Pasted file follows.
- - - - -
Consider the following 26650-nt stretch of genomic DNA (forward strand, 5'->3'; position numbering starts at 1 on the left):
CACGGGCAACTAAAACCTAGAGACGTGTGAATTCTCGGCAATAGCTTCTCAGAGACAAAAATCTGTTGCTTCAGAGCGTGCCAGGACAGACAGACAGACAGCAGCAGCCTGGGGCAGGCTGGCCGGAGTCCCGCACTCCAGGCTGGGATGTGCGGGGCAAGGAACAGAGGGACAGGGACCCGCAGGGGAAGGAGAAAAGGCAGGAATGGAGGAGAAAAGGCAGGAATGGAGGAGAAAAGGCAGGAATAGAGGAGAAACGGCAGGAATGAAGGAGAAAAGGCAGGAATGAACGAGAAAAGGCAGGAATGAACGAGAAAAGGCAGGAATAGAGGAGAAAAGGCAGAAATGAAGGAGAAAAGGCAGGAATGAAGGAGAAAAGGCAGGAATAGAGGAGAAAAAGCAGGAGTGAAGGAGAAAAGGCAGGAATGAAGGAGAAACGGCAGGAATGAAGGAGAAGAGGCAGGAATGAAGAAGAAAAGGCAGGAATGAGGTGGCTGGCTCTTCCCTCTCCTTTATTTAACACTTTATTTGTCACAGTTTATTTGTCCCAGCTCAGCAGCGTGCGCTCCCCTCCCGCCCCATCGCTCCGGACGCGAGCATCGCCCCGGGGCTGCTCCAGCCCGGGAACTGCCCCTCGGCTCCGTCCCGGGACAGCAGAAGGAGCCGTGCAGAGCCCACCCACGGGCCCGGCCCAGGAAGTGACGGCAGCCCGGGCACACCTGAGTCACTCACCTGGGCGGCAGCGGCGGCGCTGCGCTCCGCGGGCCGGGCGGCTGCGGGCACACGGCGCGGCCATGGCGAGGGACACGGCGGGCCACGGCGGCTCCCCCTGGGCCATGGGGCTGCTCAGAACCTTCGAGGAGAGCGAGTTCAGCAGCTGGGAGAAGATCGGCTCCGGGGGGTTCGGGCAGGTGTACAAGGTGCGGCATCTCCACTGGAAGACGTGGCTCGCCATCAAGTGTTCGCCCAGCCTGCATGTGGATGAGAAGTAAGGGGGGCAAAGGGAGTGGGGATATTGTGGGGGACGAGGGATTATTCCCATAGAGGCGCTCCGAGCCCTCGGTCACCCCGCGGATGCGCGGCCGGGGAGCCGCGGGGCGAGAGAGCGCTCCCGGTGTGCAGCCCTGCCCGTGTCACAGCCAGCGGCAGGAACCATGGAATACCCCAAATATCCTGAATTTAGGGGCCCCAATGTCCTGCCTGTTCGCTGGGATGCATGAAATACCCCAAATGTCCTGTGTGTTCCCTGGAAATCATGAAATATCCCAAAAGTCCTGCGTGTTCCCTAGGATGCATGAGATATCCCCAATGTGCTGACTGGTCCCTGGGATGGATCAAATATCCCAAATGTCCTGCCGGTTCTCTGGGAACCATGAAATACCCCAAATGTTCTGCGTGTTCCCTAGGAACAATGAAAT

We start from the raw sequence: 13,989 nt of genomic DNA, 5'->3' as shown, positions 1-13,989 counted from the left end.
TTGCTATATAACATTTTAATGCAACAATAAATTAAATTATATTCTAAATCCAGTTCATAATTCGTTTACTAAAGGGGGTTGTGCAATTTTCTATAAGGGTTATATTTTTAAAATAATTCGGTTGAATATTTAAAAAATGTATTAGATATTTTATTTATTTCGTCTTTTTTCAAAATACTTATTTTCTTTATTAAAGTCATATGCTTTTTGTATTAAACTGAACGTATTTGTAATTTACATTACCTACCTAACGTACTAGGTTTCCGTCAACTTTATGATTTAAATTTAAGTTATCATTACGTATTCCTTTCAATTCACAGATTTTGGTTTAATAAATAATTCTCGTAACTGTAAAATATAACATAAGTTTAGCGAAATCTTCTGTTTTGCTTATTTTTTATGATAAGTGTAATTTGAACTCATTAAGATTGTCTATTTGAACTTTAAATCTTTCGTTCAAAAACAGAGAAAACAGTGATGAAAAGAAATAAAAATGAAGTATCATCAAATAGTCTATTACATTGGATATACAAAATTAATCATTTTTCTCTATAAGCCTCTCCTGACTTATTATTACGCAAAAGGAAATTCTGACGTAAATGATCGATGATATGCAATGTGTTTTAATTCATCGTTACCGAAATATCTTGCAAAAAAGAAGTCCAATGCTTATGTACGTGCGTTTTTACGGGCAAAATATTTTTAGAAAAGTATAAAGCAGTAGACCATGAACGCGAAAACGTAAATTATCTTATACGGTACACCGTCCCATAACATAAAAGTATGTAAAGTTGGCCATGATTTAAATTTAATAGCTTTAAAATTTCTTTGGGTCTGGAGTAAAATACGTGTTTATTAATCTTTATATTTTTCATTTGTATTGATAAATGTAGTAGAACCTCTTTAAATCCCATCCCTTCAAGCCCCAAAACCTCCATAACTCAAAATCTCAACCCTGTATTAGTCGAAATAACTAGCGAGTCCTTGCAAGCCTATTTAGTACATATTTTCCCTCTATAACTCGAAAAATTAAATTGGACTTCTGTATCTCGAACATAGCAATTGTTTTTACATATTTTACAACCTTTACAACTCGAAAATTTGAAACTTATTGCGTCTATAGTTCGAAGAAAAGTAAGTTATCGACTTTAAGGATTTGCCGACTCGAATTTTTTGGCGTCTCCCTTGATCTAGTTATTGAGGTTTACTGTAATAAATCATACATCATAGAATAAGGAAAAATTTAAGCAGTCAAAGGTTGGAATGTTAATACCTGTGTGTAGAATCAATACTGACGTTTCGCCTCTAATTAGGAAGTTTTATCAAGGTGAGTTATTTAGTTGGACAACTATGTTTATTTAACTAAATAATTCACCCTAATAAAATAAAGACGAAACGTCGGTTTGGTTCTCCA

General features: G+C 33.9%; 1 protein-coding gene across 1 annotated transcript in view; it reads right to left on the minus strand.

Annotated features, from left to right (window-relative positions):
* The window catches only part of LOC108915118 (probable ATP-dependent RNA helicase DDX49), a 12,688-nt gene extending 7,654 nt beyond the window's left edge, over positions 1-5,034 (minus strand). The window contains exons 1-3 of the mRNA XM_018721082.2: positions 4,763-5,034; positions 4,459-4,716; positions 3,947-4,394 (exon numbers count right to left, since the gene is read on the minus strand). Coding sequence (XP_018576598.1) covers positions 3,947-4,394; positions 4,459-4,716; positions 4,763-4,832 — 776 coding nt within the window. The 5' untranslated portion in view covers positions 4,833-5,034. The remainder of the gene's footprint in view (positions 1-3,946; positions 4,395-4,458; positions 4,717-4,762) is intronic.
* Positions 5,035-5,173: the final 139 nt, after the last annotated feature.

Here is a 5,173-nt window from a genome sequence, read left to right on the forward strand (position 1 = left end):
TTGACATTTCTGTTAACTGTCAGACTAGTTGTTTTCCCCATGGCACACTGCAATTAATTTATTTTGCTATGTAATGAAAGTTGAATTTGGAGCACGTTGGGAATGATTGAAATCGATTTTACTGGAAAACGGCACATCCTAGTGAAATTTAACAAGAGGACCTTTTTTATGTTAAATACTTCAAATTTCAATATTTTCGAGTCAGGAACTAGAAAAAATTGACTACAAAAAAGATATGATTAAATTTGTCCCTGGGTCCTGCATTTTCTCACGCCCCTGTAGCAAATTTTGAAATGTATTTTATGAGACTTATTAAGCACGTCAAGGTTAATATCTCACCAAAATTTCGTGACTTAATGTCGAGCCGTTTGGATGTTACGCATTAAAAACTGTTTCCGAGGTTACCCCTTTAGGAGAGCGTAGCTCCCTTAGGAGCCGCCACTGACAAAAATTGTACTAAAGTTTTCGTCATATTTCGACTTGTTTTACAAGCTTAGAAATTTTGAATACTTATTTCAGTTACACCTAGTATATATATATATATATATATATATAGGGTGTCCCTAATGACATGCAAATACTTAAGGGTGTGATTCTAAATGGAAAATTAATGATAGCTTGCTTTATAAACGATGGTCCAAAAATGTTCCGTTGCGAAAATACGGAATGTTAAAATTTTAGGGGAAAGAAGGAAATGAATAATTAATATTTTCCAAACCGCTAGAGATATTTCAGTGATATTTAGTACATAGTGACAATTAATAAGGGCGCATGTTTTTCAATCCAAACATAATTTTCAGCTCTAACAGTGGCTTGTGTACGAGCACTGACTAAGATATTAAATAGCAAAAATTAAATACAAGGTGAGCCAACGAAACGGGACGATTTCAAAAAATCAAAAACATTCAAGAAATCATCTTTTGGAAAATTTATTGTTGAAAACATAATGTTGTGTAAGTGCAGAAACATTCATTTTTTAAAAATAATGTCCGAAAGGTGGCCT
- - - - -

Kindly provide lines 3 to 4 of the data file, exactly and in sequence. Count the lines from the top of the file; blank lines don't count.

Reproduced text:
We start from the raw sequence: 13,989 nt of genomic DNA, 5'->3' as shown, positions 1-13,989 counted from the left end.
TTGCTATATAACATTTTAATGCAACAATAAATTAAATTATATTCTAAATCCAGTTCATAATTCGTTTACTAAAGGGGGTTGTGCAATTTTCTATAAGGGTTATATTTTTAAAATAATTCGGTTGAATATTTAAAAAATGTATTAGATATTTTATTTATTTCGTCTTTTTTCAAAATACTTATTTTCTTTATTAAAGTCATATGCTTTTTGTATTAAACTGAACGTATTTGTAATTTACATTACCTACCTAACGTACTAGGTTTCCGTCAACTTTATGATTTAAATTTAAGTTATCATTACGTATTCCTTTCAATTCACAGATTTTGGTTTAATAAATAATTCTCGTAACTGTAAAATATAACATAAGTTTAGCGAAATCTTCTGTTTTGCTTATTTTTTATGATAAGTGTAATTTGAACTCATTAAGATTGTCTATTTGAACTTTAAATCTTTCGTTCAAAAACAGAGAAAACAGTGATGAAAAGAAATAAAAATGAAGTATCATCAAATAGTCTATTACATTGGATATACAAAATTAATCATTTTTCTCTATAAGCCTCTCCTGACTTATTATTACGCAAAAGGAAATTCTGACGTAAATGATCGATGATATGCAATGTGTTTTAATTCATCGTTACCGAAATATCTTGCAAAAAAGAAGTCCAATGCTTATGTACGTGCGTTTTTACGGGCAAAATATTTTTAGAAAAGTATAAAGCAGTAGACCATGAACGCGAAAACGTAAATTATCTTATACGGTACACCGTCCCATAACATAAAAGTATGTAAAGTTGGCCATGATTTAAATTTAATAGCTTTAAAATTTCTTTGGGTCTGGAGTAAAATACGTGTTTATTAATCTTTATATTTTTCATTTGTATTGATAAATGTAGTAGAACCTCTTTAAATCCCATCCCTTCAAGCCCCAAAACCTCCATAACTCAAAATCTCAACCCTGTATTAGTCGAAATAACTAGCGAGTCCTTGCAAGCCTATTTAGTACATATTTTCCCTCTATAACTCGAAAAATTAAATTGGACTTCTGTATCTCGAACATAGCAATTGTTTTTACATATTTTACAACCTTTACAACTCGAAAATTTGAAACTTATTGCGTCTATAGTTCGAAGAAAAGTAAGTTATCGACTTTAAGGATTTGCCGACTCGAATTTTTTGGCGTCTCCCTTGATCTAGTTATTGAGGTTTACTGTAATAAATCATACATCATAGAATAAGGAAAAATTTAAGCAGTCAAAGGTTGGAATGTTAATACCTGTGTGTAGAATCAATACTGACGTTTCGCCTCTAATTAGGAAGTTTTATCAAGGTGAGTTATTTAGTTGGACAACTATGTTTATTTAACTAAATAATTCACCCTAATAAAATAAAGACGAAACGTCGGTTTGGTTCTCCA